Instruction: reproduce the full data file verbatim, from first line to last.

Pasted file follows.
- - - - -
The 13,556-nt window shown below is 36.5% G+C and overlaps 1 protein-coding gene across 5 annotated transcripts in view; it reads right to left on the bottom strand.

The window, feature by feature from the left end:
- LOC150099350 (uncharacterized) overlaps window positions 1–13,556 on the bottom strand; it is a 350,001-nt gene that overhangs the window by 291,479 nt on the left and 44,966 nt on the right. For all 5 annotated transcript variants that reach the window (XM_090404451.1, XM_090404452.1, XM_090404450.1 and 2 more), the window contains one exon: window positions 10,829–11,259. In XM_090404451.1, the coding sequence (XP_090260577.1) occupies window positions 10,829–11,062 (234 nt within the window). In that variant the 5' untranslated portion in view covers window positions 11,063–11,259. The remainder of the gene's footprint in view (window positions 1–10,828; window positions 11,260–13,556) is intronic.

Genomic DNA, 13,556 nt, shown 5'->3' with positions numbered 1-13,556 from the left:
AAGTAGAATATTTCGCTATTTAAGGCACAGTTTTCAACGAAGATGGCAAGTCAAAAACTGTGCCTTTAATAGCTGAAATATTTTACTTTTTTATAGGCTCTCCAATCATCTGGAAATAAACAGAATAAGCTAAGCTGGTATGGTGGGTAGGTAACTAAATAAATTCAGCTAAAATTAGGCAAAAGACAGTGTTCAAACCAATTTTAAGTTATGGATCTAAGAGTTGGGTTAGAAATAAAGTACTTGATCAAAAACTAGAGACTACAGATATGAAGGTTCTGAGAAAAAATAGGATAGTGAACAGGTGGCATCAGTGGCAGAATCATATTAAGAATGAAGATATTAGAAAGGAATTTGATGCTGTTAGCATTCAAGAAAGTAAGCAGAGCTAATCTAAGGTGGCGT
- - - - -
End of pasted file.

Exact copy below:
The 13,556-nt window shown below is 36.5% G+C and overlaps 1 protein-coding gene across 5 annotated transcripts in view; it reads right to left on the bottom strand.

The window, feature by feature from the left end:
- LOC150099350 (uncharacterized) overlaps window positions 1–13,556 on the bottom strand; it is a 350,001-nt gene that overhangs the window by 291,479 nt on the left and 44,966 nt on the right. For all 5 annotated transcript variants that reach the window (XM_090404451.1, XM_090404452.1, XM_090404450.1 and 2 more), the window contains one exon: window positions 10,829–11,259. In XM_090404451.1, the coding sequence (XP_090260577.1) occupies window positions 10,829–11,062 (234 nt within the window). In that variant the 5' untranslated portion in view covers window positions 11,063–11,259. The remainder of the gene's footprint in view (window positions 1–10,828; window positions 11,260–13,556) is intronic.

Genomic DNA, 13,556 nt, shown 5'->3' with positions numbered 1-13,556 from the left:
AAGTAGAATATTTCGCTATTTAAGGCACAGTTTTCAACGAAGATGGCAAGTCAAAAACTGTGCCTTTAATAGCTGAAATATTTTACTTTTTTATAGGCTCTCCAATCATCTGGAAATAAACAGAATAAGCTAAGCTGGTATGGTGGGTAGGTAACTAAATAAATTCAGCTAAAATTAGGCAAAAGACAGTGTTCAAACCAATTTTAAGTTATGGATCTAAGAGTTGGGTTAGAAATAAAGTACTTGATCAAAAACTAGAGACTACAGATATGAAGGTTCTGAGAAAAAATAGGATAGTGAACAGGTGGCATCAGTGGCAGAATCATATTAAGAATGAAGATATTAGAAAGGAATTTGATGCTGTTAGCATTCAAGAAAGTAAGCAGAGCTAATCTAAGGTGGCGT